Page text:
Newborn cycles are more centered around feeding schedules. Infant sleep patterns begin to get more complex as they adapt to sleep and feeding routines. By 12 months, the sleeping cycle is stable.

From 1 to 12 years of age, the sleeping cycle remains mostly the same. During these years, children sleep 9-11 hours per night, and spend most of the night in deep sleep or REM sleep.

One thing that changes as we age is the number of hours required to sleep. During the major developmental period between 1 and 12 years old, stage 3 is a crucial cycle.

Once you get to age 12, 9-11 hours is still the standard. A factor that does change, however, is the circadian rhythm. Adolescents sleep later and stay up later, but as they get older their sleep stages level out.

As an adult, sleep time typically hovers between 6.5 and 8 hours per night.

How to Reset Your Sleep Cycle

If your sleeping cycle is off and affecting you adversely, you can reset it. It’s not quite as easy as resetting an alarm clock, but here are a few tips to help you reset your sleeping cycle:


1. Go very slow

Illustration of an alarm clock.

It’s common to think that you can reset your sleep cycle by “just going to bed a few hours earlier.” This can actually make you feel worse. It’s similar to giving yourself jet lag. Instead of shocking your body, do it gradually.

Try going to bed 30 minutes to an hour earlier for 6 mornings. If you want to go earlier, increase the increment again for another 6 days.


2. Think in cycles

Illustration of a 24 hour cycle.

When you’re planning your new sleep schedule, think of your entire nightly sleeping cycle. Most people don’t do this.

Each cycle (with all of its sub stages) runs for at least 90 minutes.

So you need to plan your sleep hours the night before to get you through at least 4 full sleep cycles.


3. Use light to your advantage

Illustration of sunlight.

Our internal alarm clocks are light activated. You can use that to your advantage when you’re adjusting your sleep schedule. When it gets closer to your desired bedtime, start to dim the lights or wear blue light blocking glasses.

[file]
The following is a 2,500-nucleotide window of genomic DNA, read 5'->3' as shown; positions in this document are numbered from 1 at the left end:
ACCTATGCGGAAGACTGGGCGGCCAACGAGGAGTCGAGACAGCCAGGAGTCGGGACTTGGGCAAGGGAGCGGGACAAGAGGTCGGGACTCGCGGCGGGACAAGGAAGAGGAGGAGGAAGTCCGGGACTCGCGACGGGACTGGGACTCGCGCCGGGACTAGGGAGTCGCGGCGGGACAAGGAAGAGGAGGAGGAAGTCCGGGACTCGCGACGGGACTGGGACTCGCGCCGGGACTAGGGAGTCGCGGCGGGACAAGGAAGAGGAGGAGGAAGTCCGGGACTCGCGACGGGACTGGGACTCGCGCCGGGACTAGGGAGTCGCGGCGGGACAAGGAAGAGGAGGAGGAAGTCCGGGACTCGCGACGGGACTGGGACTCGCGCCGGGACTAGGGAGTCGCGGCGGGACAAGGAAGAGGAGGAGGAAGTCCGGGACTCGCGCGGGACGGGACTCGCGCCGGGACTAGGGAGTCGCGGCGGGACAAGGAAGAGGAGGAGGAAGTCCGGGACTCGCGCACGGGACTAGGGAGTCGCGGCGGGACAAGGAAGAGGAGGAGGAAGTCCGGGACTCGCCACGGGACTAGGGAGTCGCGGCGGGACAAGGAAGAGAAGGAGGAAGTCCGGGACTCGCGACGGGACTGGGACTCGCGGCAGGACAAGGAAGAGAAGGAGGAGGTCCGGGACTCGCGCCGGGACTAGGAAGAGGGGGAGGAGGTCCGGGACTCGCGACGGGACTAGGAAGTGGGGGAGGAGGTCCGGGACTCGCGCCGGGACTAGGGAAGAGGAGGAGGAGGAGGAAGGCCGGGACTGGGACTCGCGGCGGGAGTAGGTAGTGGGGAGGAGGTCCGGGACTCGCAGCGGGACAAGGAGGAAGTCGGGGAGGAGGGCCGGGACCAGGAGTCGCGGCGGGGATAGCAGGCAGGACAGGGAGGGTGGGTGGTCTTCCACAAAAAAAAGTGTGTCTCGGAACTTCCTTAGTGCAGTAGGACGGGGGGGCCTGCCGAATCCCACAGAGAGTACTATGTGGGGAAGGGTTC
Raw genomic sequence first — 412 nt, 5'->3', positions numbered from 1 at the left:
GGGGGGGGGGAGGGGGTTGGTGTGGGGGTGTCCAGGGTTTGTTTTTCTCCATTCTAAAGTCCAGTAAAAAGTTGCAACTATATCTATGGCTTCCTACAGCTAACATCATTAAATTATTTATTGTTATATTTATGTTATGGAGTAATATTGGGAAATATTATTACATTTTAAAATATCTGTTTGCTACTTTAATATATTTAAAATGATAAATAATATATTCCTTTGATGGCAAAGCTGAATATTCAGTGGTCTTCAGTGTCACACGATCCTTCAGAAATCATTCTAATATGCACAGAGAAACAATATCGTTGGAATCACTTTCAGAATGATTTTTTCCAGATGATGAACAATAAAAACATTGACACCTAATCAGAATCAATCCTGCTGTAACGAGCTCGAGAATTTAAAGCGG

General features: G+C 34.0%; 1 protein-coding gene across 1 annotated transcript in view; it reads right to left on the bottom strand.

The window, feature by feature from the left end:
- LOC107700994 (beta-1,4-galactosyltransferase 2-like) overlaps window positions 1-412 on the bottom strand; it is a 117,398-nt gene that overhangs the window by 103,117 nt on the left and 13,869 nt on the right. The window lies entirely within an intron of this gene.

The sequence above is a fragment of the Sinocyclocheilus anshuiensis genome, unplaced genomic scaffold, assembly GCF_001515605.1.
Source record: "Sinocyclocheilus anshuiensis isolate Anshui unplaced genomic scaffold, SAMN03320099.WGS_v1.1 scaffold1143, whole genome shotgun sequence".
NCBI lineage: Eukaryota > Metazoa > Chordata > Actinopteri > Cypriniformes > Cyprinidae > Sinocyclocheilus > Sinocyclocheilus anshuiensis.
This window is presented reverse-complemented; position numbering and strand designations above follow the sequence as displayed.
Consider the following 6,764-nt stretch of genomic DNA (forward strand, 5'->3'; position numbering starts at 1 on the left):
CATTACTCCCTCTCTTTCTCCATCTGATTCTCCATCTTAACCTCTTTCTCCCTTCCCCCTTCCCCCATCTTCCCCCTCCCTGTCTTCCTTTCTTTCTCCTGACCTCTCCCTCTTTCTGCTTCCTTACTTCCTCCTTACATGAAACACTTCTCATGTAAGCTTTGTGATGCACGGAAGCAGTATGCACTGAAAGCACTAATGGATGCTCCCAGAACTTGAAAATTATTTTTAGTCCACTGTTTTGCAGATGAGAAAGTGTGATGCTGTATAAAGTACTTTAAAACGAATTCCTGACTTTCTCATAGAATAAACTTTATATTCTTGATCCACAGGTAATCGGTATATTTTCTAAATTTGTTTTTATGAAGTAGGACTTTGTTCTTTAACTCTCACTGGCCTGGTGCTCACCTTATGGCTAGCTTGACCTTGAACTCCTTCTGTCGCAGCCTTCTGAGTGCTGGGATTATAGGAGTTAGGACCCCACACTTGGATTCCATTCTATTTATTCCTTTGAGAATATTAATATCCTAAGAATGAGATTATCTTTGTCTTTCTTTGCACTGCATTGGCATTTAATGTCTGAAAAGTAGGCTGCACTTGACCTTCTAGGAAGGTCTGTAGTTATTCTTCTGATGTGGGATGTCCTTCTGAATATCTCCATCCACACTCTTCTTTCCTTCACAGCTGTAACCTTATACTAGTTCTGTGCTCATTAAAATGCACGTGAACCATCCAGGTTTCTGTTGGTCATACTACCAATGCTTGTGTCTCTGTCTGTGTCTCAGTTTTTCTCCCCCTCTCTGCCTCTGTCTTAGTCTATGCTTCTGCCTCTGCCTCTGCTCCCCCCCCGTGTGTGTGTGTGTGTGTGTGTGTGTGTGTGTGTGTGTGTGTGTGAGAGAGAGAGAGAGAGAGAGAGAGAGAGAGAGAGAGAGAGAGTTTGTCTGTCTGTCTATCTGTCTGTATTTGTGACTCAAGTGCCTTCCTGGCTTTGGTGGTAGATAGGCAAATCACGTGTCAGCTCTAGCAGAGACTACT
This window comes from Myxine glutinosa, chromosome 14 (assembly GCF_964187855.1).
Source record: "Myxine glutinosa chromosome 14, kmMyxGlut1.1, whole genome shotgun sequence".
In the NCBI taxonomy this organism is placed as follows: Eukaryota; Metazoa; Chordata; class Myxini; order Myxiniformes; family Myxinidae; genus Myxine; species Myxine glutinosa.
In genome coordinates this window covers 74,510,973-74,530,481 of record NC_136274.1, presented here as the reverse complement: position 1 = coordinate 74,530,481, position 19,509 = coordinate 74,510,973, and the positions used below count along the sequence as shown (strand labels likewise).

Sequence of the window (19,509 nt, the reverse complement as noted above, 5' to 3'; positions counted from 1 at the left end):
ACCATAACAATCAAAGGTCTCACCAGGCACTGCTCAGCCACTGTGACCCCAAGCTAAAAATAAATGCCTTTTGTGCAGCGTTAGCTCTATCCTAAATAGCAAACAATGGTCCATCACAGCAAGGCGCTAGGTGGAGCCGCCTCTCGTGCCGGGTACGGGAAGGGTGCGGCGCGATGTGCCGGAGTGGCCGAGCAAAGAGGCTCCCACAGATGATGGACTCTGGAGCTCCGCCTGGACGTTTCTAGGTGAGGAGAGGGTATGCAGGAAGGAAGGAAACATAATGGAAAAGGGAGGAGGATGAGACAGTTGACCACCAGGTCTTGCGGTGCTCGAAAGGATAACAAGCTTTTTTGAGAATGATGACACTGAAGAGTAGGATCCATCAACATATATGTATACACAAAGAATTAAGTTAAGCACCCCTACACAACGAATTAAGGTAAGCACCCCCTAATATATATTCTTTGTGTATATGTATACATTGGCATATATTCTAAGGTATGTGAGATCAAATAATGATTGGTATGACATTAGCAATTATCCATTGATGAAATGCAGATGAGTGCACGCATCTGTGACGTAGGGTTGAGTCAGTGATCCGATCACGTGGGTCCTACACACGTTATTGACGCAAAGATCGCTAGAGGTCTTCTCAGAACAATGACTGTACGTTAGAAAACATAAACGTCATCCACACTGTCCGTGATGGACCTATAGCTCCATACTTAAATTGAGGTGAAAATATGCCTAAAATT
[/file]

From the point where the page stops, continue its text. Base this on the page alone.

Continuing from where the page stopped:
When you wake up, go to the part of your home where the most natural light is. It’s like retraining your body to respond to its natural rhythms.

After a while, you may simply start to fall asleep as the light changes.


4. Use assistance carefully

Illustration of sleep aids.

There are a few different things you can use for assistance. Melatonin, naps, and caffeine are popular tools. Use each of these with caution.

Taking melatonin too close to bedtime may leave you feeling groggy when you wake up.

A nap that is too long may cause you to feel too energized at bedtime. Caffeine has a similar effect. It’s all about timing when you’re hoping to increase your REM and deep sleep.


5. Fasting for 16-24 hours

Illustration of a plate of dinner.

Fasting has shown to delay the circadian rhythm, meaning if can possibly help reset your body clock, just by not eating.

That means no food whatsoever, for at least 16 hours. Only water.

Fasting can be incredibly difficult to accomplish for a lot of folks, so use with caution if it’s your first time.

If you need help tracking your fasting habits, use an app like Zero, which is designed for fasting and even has a circadian rhythm setting.

Sleep Cycle Apps to Track Stages of Sleep

The first step towards better sleep is understanding your cycle. Apps to track your sleep stages are a huge help.

Screenshot of sleep cycle apps. Track the stages of sleep.

Each of these apps uses your phone, your phone’s microphone, and a smartwatch (not required) to monitor your sleep. Here are few of the more popular apps:

But they all track movement, sounds, and more to let you know what quality of sleep you’re getting at each of your sleep stages. Sleep Cycle, Sleep Time, and Good Morning Alarm Clock have an alarm setting.

Choose your wake time and set the alarm through the app. That’s it.

It uses the information it gathers while you’re sleeping to wake you up during the lightest part of your sleep in order to maximize how refreshed you feel.